1/2 teaspoon baking soda
1 stick + 3 tablespoons (11 tablespoons) unsalted butter at room temperature
2/3 cup (packed) light brown sugar
1/4 cup sugar
1/2 teaspoon fleur de sel or 1/4 teaspoon fine sea salt
1 teaspoon pure vanilla extract
5 ounces bittersweet chocolate, chopped into bits, or a generous 3/4 cup store-bought mini chocolate chips

Sift the flour, cocoa, and baking soda together.

Working with a stand mixer, preferably fitted with a paddle attachmenet, ot with a handy mixer in a large bowl, beat the butter in medium speed until soft and creamy. Add both sugards, the salt and vanilla extract and beat for 2 more minutes.

Turn off the mixer. Pour in the dry ingredients, drape a towel over the stand mixer to protect yourself and your kitchen from the flying flour and pulse the mixer at a low speed about 5 times, a second or two each time. Take a peek-if there is still a lot of flour on the surface of the dough, pulse a couple of times more.; if not, remove the towel. Continuing at a low speed, mix for about 30 seconds more, just until the flour disappears into the dough-for the best texture, work the dough as little as possible once the flour is added, and don't be concerned if the dough looks a little crumbly. Toss in the chocolate pieces and mix only to incorporate.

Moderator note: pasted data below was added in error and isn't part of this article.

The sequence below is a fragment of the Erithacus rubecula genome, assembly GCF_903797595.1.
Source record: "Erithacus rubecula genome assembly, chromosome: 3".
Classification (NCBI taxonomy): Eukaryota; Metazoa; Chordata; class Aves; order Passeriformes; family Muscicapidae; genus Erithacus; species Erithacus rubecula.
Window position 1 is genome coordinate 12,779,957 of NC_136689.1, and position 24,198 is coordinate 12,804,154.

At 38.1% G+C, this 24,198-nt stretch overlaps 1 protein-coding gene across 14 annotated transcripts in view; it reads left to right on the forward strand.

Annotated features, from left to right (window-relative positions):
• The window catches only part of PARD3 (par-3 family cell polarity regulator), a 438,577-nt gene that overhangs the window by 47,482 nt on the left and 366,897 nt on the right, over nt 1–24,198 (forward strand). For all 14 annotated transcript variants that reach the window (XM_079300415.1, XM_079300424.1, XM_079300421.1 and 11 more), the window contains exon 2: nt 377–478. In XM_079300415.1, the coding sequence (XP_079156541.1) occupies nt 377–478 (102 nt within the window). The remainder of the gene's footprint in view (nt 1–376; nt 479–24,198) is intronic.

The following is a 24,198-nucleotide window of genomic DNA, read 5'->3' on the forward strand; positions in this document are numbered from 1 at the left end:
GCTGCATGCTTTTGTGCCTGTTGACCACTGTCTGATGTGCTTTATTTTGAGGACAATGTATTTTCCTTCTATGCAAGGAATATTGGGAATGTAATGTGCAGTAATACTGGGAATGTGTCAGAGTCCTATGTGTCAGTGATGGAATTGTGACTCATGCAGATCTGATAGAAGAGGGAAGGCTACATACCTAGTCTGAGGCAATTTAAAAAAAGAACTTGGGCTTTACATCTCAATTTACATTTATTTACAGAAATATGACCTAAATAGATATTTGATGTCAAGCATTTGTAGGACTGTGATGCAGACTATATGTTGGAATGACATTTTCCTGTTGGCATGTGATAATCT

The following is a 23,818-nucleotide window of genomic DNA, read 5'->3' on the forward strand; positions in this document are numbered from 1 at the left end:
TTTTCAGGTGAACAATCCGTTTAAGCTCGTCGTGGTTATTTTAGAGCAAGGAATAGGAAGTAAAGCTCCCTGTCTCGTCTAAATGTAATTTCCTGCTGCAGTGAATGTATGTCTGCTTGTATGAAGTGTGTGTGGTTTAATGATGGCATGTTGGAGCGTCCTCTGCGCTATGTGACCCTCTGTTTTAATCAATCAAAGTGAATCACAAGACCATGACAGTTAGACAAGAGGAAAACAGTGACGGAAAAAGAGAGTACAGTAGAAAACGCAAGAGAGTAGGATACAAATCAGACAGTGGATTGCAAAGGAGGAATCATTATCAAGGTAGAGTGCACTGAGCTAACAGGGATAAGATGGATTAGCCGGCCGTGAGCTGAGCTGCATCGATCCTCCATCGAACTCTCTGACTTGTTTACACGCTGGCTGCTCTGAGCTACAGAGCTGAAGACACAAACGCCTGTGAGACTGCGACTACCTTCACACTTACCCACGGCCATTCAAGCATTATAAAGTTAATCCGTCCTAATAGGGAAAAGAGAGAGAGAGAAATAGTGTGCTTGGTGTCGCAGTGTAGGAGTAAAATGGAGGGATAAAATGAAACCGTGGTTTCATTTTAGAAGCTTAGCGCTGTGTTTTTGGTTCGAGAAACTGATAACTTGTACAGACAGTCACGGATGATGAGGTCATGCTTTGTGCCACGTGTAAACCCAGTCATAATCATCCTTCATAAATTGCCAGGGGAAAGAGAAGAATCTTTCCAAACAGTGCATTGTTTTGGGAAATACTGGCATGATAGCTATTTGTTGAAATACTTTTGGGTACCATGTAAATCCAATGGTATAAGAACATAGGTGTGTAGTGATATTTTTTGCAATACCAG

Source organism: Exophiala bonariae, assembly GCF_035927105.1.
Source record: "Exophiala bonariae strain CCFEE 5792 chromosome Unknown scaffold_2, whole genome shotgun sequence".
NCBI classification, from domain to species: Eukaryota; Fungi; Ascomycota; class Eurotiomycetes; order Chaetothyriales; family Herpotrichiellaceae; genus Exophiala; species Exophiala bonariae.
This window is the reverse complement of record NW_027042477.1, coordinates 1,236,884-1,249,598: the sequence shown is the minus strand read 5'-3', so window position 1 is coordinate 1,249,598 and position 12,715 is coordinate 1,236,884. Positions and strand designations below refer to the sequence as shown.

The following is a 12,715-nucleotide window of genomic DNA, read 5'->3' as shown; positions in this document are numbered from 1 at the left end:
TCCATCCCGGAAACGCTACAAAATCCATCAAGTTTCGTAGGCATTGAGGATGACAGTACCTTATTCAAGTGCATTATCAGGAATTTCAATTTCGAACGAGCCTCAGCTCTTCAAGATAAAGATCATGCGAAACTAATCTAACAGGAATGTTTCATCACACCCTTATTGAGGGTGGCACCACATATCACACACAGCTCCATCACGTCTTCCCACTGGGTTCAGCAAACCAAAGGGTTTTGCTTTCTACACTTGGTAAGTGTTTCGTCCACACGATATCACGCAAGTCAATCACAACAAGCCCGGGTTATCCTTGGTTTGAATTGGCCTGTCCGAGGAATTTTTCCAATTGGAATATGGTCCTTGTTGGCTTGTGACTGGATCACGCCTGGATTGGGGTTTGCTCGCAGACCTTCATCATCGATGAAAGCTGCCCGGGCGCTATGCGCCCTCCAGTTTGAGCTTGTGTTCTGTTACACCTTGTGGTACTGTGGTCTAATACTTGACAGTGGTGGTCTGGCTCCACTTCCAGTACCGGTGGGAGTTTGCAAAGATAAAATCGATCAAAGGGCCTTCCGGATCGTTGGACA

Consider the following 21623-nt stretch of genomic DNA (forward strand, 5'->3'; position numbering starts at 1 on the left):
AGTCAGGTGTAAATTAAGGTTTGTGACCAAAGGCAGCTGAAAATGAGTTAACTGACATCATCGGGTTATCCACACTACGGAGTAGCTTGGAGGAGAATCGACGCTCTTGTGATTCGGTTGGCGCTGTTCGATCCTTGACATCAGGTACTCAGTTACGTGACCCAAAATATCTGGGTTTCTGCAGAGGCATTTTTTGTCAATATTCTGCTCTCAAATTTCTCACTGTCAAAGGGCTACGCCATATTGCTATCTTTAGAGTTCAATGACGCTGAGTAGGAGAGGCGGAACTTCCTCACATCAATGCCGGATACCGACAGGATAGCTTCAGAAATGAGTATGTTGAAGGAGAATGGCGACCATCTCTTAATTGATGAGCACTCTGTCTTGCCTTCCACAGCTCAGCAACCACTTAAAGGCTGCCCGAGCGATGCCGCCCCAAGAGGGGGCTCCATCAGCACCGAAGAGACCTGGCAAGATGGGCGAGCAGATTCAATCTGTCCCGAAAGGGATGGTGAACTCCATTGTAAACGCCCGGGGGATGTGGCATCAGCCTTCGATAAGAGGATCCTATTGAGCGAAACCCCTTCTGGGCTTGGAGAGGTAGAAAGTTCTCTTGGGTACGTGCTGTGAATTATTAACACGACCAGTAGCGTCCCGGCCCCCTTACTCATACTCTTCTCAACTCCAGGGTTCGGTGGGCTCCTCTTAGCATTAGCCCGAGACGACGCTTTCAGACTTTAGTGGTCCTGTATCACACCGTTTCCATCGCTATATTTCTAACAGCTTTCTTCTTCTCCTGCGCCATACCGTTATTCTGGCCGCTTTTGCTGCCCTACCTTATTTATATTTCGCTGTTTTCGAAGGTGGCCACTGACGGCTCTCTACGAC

Turn the dough out onto a work surface, gather it together and divide it in half. Working with one half at a time, shape the dough into logs that are 1-1/2 inches in diameter. Wrap the logs in plastic wrap and refrigerate them for at least 3 hours. (The dough can be refrigerated for up to 3 days and frozen for up to 2 months. If you've frozen the dough, you needn't defrost it before baking-just slice the logs into cookies and bake for 1 minute longer.

Getting ready to bake: Center a rack in the oven and preheat the oven to 325 degrees F. Line 2 baking sheets with parchment or silicone mats.

Using a sharp thin knife, slice the logs into rounds that are 1/2 inch thick. (The rounds are likely to crack as you are cutting them-don't be concerned, just squeeze the bits back onto each cookie.) Arrange the rounds on the baking sheets, leaving about 1 inch between them.

Bake the cookies one sheet at a time for 12 minutes-they won't look done, nor will they be firm, but that's just the way they should be. Transfer the baking sheet to a cooling rack and let the cookies rest until they are only just warm, at which point you can serve them or let them reach room temperature.



Please check back next week for Part II where Dorie shares the most heart-warming stories of life in Paris and working with Pierre Herme, Daniel Boulud and Julia Child.